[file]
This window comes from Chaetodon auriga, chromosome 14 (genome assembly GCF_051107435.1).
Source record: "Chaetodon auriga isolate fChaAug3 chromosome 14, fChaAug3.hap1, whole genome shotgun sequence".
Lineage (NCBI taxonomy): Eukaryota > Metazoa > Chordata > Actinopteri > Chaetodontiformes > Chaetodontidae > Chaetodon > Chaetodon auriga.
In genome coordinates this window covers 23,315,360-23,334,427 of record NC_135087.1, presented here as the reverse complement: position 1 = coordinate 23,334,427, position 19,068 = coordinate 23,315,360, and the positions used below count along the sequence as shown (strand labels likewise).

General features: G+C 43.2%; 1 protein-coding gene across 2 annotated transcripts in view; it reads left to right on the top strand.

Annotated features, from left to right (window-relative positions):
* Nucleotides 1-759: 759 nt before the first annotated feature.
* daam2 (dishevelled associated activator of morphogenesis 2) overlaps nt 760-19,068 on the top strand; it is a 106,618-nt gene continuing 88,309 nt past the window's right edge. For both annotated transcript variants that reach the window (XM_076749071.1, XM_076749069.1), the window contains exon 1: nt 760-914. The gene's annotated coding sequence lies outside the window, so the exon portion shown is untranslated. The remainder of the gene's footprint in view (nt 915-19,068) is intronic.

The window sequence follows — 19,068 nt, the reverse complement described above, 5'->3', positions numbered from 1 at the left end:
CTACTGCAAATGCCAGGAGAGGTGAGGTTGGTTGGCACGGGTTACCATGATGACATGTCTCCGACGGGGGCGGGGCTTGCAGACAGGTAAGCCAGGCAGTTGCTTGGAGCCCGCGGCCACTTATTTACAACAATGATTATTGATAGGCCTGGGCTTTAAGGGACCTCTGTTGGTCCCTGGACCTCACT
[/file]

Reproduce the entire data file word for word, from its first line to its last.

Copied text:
This window comes from Chaetodon auriga, chromosome 14 (genome assembly GCF_051107435.1).
Source record: "Chaetodon auriga isolate fChaAug3 chromosome 14, fChaAug3.hap1, whole genome shotgun sequence".
Lineage (NCBI taxonomy): Eukaryota > Metazoa > Chordata > Actinopteri > Chaetodontiformes > Chaetodontidae > Chaetodon > Chaetodon auriga.
In genome coordinates this window covers 23,315,360-23,334,427 of record NC_135087.1, presented here as the reverse complement: position 1 = coordinate 23,334,427, position 19,068 = coordinate 23,315,360, and the positions used below count along the sequence as shown (strand labels likewise).

General features: G+C 43.2%; 1 protein-coding gene across 2 annotated transcripts in view; it reads left to right on the top strand.

Annotated features, from left to right (window-relative positions):
* Nucleotides 1-759: 759 nt before the first annotated feature.
* daam2 (dishevelled associated activator of morphogenesis 2) overlaps nt 760-19,068 on the top strand; it is a 106,618-nt gene continuing 88,309 nt past the window's right edge. For both annotated transcript variants that reach the window (XM_076749071.1, XM_076749069.1), the window contains exon 1: nt 760-914. The gene's annotated coding sequence lies outside the window, so the exon portion shown is untranslated. The remainder of the gene's footprint in view (nt 915-19,068) is intronic.

The window sequence follows — 19,068 nt, the reverse complement described above, 5'->3', positions numbered from 1 at the left end:
CTACTGCAAATGCCAGGAGAGGTGAGGTTGGTTGGCACGGGTTACCATGATGACATGTCTCCGACGGGGGCGGGGCTTGCAGACAGGTAAGCCAGGCAGTTGCTTGGAGCCCGCGGCCACTTATTTACAACAATGATTATTGATAGGCCTGGGCTTTAAGGGACCTCTGTTGGTCCCTGGACCTCACT